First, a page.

[7] Post-processing of GPS data allowed determination of aircraft positions to better than ±1 m. The network acquired during the 30 flights of the campaign is shown in Figure 1b. Most flights (∼25) were in a regular 30-km grid flown at the constant elevation required for the acquisition of gravity data. Five flights over the main trunk and tributaries of Pine Island Glacier, on which gravity data were not acquired, were flown at a constant 150-m terrain clearance to optimize radar data.

[8] Travel-time was converted to ice thickness assuming a wave-velocity of 168 m/μsec, with a uniform addition of 10 m to account for presence of low-density ice in the near surface. Crossover analysis yielded RMS differences of around 23 m in ice thickness. These differences are substantially greater than the wavelength of 150 MHz radio waves in ice (∼1 m), and result largely from off-nadir reflections and interpretation/digitizing uncertainty.

3. Topographic Analysis

[9] The bed elevation data collected during this campaign were combined with other data (Figure 1b) to produce a new subglacial topography (Figure 1c) using techniques described elsewhere [Holt et al., 2006]. Where the ice thickness measurements were not tied to precise GPS measurements of surface elevation, we extracted surface elevation from a digital elevation model derived from satellite altimetry [Bamber and Gomez-Dans, 2005]. A digital version of this grid is available from the National Snow and Ice Data Center (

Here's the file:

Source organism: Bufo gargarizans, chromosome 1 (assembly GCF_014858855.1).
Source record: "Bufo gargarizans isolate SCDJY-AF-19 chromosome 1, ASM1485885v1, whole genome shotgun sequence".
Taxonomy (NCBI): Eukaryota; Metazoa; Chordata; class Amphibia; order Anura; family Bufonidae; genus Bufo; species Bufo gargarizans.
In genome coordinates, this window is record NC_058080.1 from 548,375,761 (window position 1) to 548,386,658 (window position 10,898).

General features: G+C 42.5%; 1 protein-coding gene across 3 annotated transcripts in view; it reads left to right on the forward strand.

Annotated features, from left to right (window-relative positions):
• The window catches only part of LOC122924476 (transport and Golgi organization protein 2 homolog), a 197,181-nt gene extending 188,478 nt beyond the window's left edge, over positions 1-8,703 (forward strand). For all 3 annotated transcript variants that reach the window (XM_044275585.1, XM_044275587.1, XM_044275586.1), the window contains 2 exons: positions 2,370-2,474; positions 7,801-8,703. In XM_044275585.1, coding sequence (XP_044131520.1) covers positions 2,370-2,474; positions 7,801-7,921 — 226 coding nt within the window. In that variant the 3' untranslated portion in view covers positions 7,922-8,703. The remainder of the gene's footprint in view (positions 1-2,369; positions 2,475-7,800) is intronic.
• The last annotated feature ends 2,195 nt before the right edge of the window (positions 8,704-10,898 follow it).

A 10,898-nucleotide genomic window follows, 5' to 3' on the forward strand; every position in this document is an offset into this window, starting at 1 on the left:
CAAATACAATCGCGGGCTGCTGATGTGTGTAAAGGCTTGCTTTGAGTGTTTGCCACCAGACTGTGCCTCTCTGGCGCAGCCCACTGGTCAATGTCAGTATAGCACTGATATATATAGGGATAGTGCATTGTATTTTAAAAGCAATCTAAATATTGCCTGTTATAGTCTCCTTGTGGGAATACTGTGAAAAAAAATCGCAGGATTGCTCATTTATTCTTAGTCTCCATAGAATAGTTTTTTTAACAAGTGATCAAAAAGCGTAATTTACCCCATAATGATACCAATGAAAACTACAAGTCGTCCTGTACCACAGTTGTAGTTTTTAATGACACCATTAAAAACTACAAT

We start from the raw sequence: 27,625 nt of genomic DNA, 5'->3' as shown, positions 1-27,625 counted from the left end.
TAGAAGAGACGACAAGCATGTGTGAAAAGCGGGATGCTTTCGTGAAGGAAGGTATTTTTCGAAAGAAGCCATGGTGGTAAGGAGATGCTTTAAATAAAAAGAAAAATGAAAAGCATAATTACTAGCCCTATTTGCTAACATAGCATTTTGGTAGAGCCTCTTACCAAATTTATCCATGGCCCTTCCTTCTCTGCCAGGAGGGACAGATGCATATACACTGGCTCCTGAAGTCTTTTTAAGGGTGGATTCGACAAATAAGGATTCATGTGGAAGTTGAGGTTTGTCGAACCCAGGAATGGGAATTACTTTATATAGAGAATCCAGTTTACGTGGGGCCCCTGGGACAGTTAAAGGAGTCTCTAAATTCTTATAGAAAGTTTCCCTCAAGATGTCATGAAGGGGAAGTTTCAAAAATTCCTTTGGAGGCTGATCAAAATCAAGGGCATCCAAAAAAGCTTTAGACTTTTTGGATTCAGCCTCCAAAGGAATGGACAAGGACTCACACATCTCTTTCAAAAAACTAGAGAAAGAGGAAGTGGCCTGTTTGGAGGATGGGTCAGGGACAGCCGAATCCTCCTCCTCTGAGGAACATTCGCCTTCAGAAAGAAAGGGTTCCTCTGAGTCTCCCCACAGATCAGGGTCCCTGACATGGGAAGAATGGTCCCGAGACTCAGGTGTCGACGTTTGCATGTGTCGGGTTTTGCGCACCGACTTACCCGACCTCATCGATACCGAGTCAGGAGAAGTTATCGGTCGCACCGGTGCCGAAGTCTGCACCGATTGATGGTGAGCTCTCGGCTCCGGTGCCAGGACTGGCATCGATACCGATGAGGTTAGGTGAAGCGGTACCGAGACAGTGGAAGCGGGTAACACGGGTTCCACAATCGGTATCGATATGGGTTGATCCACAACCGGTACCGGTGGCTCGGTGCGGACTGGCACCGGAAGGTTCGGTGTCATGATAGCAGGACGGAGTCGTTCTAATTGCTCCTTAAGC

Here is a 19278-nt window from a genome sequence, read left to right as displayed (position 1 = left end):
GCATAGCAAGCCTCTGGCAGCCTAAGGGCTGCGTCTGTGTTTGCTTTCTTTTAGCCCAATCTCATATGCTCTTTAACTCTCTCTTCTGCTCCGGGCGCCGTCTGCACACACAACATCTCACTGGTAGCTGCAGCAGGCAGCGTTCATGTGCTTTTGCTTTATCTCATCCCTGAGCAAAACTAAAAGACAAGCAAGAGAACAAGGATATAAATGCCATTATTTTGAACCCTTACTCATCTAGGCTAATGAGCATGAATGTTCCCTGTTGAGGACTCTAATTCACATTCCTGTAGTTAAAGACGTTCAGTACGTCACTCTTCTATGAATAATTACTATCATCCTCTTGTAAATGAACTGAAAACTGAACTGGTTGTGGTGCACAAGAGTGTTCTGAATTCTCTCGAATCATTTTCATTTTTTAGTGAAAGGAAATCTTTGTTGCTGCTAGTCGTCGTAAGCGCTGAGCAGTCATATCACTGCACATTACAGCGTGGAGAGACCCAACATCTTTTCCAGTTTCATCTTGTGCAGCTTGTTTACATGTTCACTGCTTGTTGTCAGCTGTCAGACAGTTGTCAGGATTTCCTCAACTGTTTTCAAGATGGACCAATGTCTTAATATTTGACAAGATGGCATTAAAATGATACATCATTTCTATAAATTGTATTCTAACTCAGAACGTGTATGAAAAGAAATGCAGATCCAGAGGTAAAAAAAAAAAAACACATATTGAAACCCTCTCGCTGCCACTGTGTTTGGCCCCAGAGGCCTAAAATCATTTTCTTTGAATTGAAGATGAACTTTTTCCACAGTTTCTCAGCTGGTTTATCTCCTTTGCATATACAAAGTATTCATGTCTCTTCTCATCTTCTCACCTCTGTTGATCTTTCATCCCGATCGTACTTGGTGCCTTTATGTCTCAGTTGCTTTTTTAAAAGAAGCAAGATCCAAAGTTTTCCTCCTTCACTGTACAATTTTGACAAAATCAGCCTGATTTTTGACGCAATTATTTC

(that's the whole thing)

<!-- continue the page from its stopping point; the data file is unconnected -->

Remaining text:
4. Discussion

[10] While it might be argued that the new subglacial topography shows no new regional-scale features, the primary objective of this survey was to provide a subglacial topography on which to build a capacity for predictive ice-sheet modelling, and in this respect, even without sophisticated modelling the topography permits some valuable conclusions to be drawn.

[11] All of the subglacial troughs in this region are narrower and deeper than suggested by the BEDMAP topography. In particular, the Byrd Subglacial Basin (BSB) is, at its narrowest point, only 30 km wide but reaches a depth of 2300 m below sea level, and, in places, is more than 1000 m deeper than the surrounding bed. The confluence of BSB and the Bentley Subglacial Trench (BST) is now clearly delineated.

[12] The northern edge of the Ellsworth Subglacial Highlands (ESH) is more abrupt than previously thought, and we can for the first time resolve a series of sub-glacial valleys that emerge from ESH into the BST. It is probable that these features formed at a time when ice did not fill BST but a small ice cap drained from ESH through small glaciers that shaped these valleys.